|Skipton Market - my kind of shopping but not to everyone's taste|
So it is with his reaction to the claim from the British Council of Shopping Centre that their collections of emporia are at “the heart of the community”. Rather than considering that this signals worry rather than arrogance, Julian launches into his “I hate shopping centres” mode and proposes a nonsensical set of ideas for those shopping centres to “prove” their central location in “the community”.
Let’s look at them:
“...every shopping centre operator should sign a public Community Reinvestment Pledge...”
Why just the shopping centre Julian? Why not the artisan baker, the trendy clothes boutique and the ‘independent’ coffee shop? How are they any different and shouldn’t they be making this same pledge? Truth is, of course, it’s just another cost to the business – means higher rents and these mean higher prices. But I guess Julian doesn’t about that as he’s not on a budget.
“...ask their tenants to pay staff a living wage: one that gives people enough to live on, not a minimum wage.”
Sounds great doesn’t it! And the same applies – those retailers not in the shopping centre should also pledge to pay a living wage surely? Again though – although doubtless Julian will be swiftly on with talking nonsense about the regional multiplier – the main effect is to increase costs (wages are one of the two big retail costs and the other, rent has been put up by the “Community Reinvestment Pledge”). And higher costs mean higher prices. Great idea!
“...they should dedicate a portion of every centre to community or civic space.”
Another impost that means higher rents – it all sounds great but why should a commercial venture do this? Out in Julian’s beloved high street, they aren’t clambering all over each other to give away space to ‘community or civic’ uses. They’re quite rightly looking for paying tenants and, if the Council wants a library or the community group a meeting space they can pay the rent just like everyone else does.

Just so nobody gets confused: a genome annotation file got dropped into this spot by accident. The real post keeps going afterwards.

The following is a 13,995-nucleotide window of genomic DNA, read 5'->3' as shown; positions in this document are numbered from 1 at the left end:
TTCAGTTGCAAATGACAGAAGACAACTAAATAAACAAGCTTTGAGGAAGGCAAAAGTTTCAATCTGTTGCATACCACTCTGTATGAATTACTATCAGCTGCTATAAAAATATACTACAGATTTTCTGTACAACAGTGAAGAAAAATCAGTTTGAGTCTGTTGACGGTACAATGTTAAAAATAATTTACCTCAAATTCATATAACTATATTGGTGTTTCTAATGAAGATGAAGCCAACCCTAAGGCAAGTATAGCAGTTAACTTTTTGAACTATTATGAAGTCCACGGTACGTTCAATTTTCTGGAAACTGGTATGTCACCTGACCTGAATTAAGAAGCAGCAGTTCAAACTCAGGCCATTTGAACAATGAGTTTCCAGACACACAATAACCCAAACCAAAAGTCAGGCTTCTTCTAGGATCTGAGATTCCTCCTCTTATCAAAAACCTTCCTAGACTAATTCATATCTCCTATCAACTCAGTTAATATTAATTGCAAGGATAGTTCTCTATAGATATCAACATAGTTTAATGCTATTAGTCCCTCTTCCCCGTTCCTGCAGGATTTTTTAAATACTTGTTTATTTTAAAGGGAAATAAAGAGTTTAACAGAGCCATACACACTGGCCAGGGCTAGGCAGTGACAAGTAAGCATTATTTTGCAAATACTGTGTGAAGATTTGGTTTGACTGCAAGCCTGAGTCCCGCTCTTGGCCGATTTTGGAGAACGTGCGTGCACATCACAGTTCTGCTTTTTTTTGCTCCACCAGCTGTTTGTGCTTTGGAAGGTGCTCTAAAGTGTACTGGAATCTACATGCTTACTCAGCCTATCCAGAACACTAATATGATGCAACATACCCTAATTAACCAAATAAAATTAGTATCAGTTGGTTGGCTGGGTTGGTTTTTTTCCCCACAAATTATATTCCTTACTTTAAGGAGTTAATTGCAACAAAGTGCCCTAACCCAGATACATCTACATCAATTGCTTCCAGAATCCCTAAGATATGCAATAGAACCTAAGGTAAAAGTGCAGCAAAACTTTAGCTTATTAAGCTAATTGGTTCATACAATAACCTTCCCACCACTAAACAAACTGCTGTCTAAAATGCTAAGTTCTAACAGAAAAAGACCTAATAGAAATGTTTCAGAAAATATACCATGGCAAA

Right now it’s a pretty tough time for high street retailers – the country’s economic problems and the rapid growth in e-commerce and m-commerce make it ever more difficult for traditional retail models to succeed. Dreaming up passive aggressive pseudo taxes for shopping centres – punishing them for being “bad” – is a recipe for more closures, more job losses, more business failure and more empty parades with the occasional crisp packet or flyer doing a passable impression of tumbleweed.
What annoys me most about this anti-retail (or rather anti-certain kinds of retail that we disapprove of for no obvious reason other than that they are national businesses) approach is that it will do nothing to change the decline of high streets or the loss of independent shops. There is a rather patronising, middle-class, guardian-reading pomposity about the “save the high street” rhetoric. It reminds me of folk who criticise McDonalds while tucking into their £20 of hand-formed, lamb burger in some trendy gastropub. It’s not the bad diet but a sniffy, “that’s a bit common” attitude – and hating shopping malls is much the same.
I don’t like those malls but that’s my preference so I seek out other places. Yet millions of people do like shopping malls, visit them often and get real pleasure from shopping in those dreadful national chains. I know this because that’s precisely what millions of people do every weekend. Who am I – or Julian – to criticise that choice, to say that our preference for trendy shops in windy alleys is better that shiny shops in glittering malls?